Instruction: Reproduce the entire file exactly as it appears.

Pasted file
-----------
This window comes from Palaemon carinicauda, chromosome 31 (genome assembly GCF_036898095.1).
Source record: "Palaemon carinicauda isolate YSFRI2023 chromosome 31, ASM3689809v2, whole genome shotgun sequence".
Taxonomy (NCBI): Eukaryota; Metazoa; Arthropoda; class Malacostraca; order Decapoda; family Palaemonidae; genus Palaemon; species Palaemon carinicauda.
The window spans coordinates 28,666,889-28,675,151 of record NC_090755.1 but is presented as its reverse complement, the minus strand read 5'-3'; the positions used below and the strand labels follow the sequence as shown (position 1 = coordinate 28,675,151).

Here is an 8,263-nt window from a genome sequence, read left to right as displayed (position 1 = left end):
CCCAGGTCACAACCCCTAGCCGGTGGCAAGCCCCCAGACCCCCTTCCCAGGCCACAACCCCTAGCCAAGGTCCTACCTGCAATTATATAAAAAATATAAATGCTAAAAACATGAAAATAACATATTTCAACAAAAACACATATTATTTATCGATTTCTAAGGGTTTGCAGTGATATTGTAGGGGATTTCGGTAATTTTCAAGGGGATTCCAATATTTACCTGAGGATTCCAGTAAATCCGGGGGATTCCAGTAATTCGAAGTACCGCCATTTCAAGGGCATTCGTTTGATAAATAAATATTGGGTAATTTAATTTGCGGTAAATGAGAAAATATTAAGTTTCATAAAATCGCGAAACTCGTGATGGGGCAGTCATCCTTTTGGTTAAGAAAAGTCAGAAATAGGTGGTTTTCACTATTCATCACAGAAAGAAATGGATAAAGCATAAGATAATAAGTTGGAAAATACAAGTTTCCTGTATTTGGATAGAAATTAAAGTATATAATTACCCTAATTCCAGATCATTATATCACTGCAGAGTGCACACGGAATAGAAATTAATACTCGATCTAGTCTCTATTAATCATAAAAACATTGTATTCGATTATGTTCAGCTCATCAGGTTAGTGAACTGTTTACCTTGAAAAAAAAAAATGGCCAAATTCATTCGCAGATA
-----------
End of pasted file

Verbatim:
This window comes from Palaemon carinicauda, chromosome 31 (genome assembly GCF_036898095.1).
Source record: "Palaemon carinicauda isolate YSFRI2023 chromosome 31, ASM3689809v2, whole genome shotgun sequence".
Taxonomy (NCBI): Eukaryota; Metazoa; Arthropoda; class Malacostraca; order Decapoda; family Palaemonidae; genus Palaemon; species Palaemon carinicauda.
The window spans coordinates 28,666,889-28,675,151 of record NC_090755.1 but is presented as its reverse complement, the minus strand read 5'-3'; the positions used below and the strand labels follow the sequence as shown (position 1 = coordinate 28,675,151).

Here is an 8,263-nt window from a genome sequence, read left to right as displayed (position 1 = left end):
CCCAGGTCACAACCCCTAGCCGGTGGCAAGCCCCCAGACCCCCTTCCCAGGCCACAACCCCTAGCCAAGGTCCTACCTGCAATTATATAAAAAATATAAATGCTAAAAACATGAAAATAACATATTTCAACAAAAACACATATTATTTATCGATTTCTAAGGGTTTGCAGTGATATTGTAGGGGATTTCGGTAATTTTCAAGGGGATTCCAATATTTACCTGAGGATTCCAGTAAATCCGGGGGATTCCAGTAATTCGAAGTACCGCCATTTCAAGGGCATTCGTTTGATAAATAAATATTGGGTAATTTAATTTGCGGTAAATGAGAAAATATTAAGTTTCATAAAATCGCGAAACTCGTGATGGGGCAGTCATCCTTTTGGTTAAGAAAAGTCAGAAATAGGTGGTTTTCACTATTCATCACAGAAAGAAATGGATAAAGCATAAGATAATAAGTTGGAAAATACAAGTTTCCTGTATTTGGATAGAAATTAAAGTATATAATTACCCTAATTCCAGATCATTATATCACTGCAGAGTGCACACGGAATAGAAATTAATACTCGATCTAGTCTCTATTAATCATAAAAACATTGTATTCGATTATGTTCAGCTCATCAGGTTAGTGAACTGTTTACCTTGAAAAAAAAAAATGGCCAAATTCATTCGCAGATA